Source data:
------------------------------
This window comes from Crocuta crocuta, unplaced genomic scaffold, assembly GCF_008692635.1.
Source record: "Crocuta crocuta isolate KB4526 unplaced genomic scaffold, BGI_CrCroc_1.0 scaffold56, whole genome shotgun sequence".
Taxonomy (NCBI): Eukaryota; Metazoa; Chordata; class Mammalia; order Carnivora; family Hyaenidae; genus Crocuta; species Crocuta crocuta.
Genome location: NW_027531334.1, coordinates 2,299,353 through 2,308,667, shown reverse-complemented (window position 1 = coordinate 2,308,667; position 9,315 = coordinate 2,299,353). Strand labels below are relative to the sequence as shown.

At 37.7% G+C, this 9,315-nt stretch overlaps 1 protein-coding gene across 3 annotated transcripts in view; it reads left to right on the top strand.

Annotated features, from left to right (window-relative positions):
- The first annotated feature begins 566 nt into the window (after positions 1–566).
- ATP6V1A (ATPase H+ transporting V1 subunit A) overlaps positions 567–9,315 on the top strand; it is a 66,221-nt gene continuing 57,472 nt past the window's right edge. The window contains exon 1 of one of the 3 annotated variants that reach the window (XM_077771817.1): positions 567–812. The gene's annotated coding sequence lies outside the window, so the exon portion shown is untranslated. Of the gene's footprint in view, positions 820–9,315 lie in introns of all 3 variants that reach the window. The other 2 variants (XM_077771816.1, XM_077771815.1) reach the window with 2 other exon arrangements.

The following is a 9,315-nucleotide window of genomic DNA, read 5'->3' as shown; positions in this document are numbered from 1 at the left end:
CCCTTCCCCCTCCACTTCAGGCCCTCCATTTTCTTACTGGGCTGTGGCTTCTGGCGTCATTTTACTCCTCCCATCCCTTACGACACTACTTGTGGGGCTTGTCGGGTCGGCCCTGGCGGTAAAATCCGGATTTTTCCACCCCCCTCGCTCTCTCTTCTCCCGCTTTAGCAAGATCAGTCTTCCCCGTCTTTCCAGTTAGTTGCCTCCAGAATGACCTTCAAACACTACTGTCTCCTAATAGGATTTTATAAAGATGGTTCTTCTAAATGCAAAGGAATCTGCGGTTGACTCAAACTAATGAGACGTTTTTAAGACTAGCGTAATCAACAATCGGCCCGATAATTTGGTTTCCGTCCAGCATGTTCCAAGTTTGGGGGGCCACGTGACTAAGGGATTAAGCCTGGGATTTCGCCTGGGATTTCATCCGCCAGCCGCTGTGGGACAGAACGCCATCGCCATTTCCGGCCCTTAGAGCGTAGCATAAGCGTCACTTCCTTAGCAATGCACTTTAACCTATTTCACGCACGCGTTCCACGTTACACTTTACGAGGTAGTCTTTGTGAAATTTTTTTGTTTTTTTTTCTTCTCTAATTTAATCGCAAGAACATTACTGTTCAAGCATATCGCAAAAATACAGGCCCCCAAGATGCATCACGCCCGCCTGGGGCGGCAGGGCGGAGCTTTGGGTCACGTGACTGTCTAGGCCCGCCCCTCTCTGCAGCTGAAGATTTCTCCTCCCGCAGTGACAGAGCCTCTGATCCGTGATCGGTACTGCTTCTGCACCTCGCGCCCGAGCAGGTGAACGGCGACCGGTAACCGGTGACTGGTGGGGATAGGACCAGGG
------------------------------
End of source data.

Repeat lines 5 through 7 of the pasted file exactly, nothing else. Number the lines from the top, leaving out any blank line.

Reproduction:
At 37.7% G+C, this 9,315-nt stretch overlaps 1 protein-coding gene across 3 annotated transcripts in view; it reads left to right on the top strand.

Annotated features, from left to right (window-relative positions):
- The first annotated feature begins 566 nt into the window (after positions 1–566).